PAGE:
The only specific therapy for alpha-1 antitrypsin deficiency (AATD) is augmentation therapy. During this therapy, preparations of alpha-1 antitrypsin protein that have been isolated from pooled blood of healthy donors are given by weekly intravenous infusion. This elevates the blood levels of AATD to levels that are protective for the lung.
Well-designed studies have shown that augmentation therapy helps to preserve lung function and decreases the number and severity of lung infections.
The treatment includes:
- Bronchodilators: makes breathing easier by relaxing the muscles around your airways. Bronchodilators can be short-acting or long-acting. Short-acting bronchodilators last about 4-6 hours and are used as needed. Long-acting bronchodilators last 12 hours or more and are used every day.
- Inhaled corticosteroid medications: can reduce inflammation of the airways, making it easier to breathe. They may have side effects, including bruising, oral infections and hoarseness.
- Antibiotics: should be given early for bouts of bronchitis and COPD exacerbation.
- Flu and pneumococcal vaccines: yearly flu vaccination and pneumococcal vaccination every 3-5 years is also recommended.
- Surgery and other treatments: in advanced disease there are surgical options available such as lung volume reduction surgery and bullectomy. There are also experimental procedures such as valve and coil placement into segmental bronchi, in an attempt to shrink the emphysematous areas and improve the function of the less affected areas of the lung.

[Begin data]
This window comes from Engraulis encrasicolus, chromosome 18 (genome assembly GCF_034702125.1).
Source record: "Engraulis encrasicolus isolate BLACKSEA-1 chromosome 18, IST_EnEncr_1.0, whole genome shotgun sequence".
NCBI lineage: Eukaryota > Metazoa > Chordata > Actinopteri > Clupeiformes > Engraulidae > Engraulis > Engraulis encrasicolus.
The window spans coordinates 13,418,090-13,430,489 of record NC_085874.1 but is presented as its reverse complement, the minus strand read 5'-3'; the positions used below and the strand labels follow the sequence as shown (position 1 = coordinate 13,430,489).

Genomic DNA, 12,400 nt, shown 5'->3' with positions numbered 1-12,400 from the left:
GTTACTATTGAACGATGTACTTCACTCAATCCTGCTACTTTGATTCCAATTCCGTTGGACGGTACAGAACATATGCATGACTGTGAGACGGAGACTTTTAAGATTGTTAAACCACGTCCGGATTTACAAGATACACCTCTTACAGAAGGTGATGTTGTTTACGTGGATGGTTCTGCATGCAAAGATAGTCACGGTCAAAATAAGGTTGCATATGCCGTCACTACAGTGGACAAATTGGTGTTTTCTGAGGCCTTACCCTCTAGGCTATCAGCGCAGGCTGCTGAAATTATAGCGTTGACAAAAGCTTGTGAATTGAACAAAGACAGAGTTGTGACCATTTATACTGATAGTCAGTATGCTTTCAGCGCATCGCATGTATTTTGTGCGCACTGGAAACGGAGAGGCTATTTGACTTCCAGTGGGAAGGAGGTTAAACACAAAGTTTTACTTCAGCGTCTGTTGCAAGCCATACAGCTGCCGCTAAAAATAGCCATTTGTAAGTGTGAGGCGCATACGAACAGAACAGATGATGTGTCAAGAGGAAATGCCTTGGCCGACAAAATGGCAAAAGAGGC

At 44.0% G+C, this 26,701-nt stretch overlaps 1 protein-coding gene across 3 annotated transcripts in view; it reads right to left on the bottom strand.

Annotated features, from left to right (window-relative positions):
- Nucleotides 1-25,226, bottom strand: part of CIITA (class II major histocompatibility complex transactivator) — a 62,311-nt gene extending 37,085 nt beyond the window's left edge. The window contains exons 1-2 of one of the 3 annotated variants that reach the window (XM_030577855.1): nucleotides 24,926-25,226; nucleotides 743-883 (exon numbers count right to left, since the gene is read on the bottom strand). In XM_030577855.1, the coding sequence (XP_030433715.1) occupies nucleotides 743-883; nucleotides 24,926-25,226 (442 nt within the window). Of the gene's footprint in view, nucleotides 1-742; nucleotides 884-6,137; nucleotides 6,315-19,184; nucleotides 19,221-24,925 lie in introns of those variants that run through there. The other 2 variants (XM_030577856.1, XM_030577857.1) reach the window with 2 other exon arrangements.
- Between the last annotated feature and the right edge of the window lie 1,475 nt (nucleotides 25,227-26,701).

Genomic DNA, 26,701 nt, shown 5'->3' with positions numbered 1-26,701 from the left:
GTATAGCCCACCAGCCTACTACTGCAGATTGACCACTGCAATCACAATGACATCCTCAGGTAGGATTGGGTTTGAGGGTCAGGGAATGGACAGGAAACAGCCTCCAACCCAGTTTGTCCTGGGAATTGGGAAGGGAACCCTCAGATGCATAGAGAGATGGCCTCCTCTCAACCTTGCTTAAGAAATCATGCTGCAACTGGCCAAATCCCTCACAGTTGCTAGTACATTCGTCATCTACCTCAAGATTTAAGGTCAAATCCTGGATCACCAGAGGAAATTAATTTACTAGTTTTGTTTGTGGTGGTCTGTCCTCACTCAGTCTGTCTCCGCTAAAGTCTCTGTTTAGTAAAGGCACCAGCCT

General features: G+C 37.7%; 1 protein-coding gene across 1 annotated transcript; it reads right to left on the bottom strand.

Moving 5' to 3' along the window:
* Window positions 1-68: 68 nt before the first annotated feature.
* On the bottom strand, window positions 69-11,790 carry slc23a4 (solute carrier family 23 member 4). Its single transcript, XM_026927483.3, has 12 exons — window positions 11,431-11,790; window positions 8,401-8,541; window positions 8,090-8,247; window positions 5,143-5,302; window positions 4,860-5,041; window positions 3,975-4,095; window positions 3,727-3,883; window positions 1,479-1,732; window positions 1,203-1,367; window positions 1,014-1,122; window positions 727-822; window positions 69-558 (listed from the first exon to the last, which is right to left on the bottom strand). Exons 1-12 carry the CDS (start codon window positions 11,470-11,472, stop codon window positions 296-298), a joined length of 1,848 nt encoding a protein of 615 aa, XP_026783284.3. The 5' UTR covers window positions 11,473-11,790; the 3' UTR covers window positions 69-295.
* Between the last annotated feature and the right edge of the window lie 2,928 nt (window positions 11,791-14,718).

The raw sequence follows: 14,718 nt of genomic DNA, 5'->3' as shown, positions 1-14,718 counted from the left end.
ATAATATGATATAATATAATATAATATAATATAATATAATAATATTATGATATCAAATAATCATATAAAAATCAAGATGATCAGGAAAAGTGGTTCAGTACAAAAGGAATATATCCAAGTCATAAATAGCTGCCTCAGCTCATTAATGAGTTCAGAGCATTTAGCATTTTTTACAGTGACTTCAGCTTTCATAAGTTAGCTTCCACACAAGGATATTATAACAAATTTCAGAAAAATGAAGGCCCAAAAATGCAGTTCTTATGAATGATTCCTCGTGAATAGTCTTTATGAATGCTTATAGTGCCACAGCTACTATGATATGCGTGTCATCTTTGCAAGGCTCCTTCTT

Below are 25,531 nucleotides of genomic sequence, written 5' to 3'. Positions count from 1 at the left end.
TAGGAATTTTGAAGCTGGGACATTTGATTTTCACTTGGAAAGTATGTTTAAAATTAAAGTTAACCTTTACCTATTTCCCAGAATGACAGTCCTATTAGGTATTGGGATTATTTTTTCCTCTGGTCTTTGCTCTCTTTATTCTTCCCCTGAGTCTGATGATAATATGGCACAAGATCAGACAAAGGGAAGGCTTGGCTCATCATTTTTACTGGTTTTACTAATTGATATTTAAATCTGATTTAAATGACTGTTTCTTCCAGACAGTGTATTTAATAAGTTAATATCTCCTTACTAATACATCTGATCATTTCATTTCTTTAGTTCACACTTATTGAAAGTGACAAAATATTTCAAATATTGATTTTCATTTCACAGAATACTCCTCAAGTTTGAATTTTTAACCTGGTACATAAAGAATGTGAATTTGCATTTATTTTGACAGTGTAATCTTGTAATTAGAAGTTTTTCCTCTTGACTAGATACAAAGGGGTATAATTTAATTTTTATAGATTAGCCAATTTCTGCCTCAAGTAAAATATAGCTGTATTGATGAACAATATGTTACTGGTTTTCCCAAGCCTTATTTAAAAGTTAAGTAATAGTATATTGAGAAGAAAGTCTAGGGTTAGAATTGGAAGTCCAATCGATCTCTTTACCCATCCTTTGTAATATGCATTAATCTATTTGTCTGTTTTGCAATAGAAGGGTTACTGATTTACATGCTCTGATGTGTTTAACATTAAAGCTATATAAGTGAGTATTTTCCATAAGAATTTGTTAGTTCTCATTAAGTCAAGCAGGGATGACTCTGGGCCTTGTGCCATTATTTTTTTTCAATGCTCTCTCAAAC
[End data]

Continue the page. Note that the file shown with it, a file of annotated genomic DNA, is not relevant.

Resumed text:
Eventually, patients with very advanced emphysema may require lung transplant surgery. Lung transplantation involves removing a damaged lung and replacing it with a healthy lung from a deceased donor. Lung transplants can significantly improve lung function and quality of life, but it involves many risks, including infection and rejection.
Your doctor may recommend pulmonary rehabilitation. This involves a variety of methods designed to improve your well-being. It may include an exercise program, training in managing your condition, nutritional counseling, and psychological counseling. Pulmonary rehabilitation involves a team of specialists who work together to help you manage your condition and function at your best.
In addition, it is very important not to smoke if you have AAT deficiency. Smoking can speed up the lung damage associated with alpha-1 antitrypsin deficiency. You should also avoid things that irritate your lungs, such as pollution, dust, chemicals and ozone.
Finally, you should minimize your alcohol consumption to protect your liver, which is also affected by AATD.
Ready for an Appointment?
To learn more about treatment options for alpha-1 antitrypsin deficiency, schedule an appointment or call 800-TEMPLE-MED (800-836-7536) today.